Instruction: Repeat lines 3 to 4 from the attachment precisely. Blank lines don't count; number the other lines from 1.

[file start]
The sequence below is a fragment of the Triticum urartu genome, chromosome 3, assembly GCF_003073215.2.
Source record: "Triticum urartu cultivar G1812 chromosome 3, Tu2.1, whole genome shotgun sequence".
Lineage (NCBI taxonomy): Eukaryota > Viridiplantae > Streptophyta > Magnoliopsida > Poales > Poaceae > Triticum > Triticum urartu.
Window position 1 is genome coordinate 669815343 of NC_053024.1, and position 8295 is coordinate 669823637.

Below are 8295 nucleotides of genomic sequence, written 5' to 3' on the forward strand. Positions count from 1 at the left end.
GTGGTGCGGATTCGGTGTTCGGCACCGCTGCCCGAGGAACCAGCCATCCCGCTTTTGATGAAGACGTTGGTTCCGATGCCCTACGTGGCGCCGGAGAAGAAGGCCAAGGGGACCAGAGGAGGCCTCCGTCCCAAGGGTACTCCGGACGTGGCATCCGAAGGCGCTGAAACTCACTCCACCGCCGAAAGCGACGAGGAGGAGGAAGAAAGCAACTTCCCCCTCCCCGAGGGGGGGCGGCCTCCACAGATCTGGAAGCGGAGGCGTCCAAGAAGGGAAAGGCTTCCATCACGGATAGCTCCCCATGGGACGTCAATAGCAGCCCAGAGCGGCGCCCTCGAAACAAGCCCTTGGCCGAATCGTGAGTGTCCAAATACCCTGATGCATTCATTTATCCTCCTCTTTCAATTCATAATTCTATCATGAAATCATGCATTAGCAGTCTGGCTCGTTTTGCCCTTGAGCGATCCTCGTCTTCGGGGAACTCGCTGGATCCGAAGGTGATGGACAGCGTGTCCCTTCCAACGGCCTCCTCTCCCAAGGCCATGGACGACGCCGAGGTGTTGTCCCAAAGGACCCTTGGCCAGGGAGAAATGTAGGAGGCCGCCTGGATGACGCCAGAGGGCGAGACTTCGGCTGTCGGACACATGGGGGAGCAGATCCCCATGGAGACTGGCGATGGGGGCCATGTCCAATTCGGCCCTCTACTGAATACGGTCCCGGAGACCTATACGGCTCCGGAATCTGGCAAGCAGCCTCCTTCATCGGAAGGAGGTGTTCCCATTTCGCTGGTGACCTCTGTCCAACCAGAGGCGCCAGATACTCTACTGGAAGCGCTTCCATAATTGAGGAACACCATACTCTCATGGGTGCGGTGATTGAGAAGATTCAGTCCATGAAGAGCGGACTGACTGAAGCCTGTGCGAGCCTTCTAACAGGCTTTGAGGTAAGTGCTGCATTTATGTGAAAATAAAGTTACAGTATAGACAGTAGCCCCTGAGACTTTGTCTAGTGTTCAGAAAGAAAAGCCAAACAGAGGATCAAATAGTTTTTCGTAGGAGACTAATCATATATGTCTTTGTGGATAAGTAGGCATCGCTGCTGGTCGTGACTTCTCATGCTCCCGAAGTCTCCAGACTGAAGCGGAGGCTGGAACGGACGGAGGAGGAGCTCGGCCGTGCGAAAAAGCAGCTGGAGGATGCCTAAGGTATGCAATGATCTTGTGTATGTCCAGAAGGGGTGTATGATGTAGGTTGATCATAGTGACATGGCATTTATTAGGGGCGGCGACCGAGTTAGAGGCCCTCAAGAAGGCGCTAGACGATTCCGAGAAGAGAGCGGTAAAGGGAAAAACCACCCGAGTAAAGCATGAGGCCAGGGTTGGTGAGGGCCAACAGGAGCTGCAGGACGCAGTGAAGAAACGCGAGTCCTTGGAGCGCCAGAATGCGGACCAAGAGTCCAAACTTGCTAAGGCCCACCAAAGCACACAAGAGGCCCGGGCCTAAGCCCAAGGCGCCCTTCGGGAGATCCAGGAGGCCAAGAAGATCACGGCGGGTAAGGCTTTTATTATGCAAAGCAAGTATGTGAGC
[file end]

Lineage (NCBI taxonomy): Eukaryota > Viridiplantae > Streptophyta > Magnoliopsida > Poales > Poaceae > Triticum > Triticum urartu.
Window position 1 is genome coordinate 669815343 of NC_053024.1, and position 8295 is coordinate 669823637.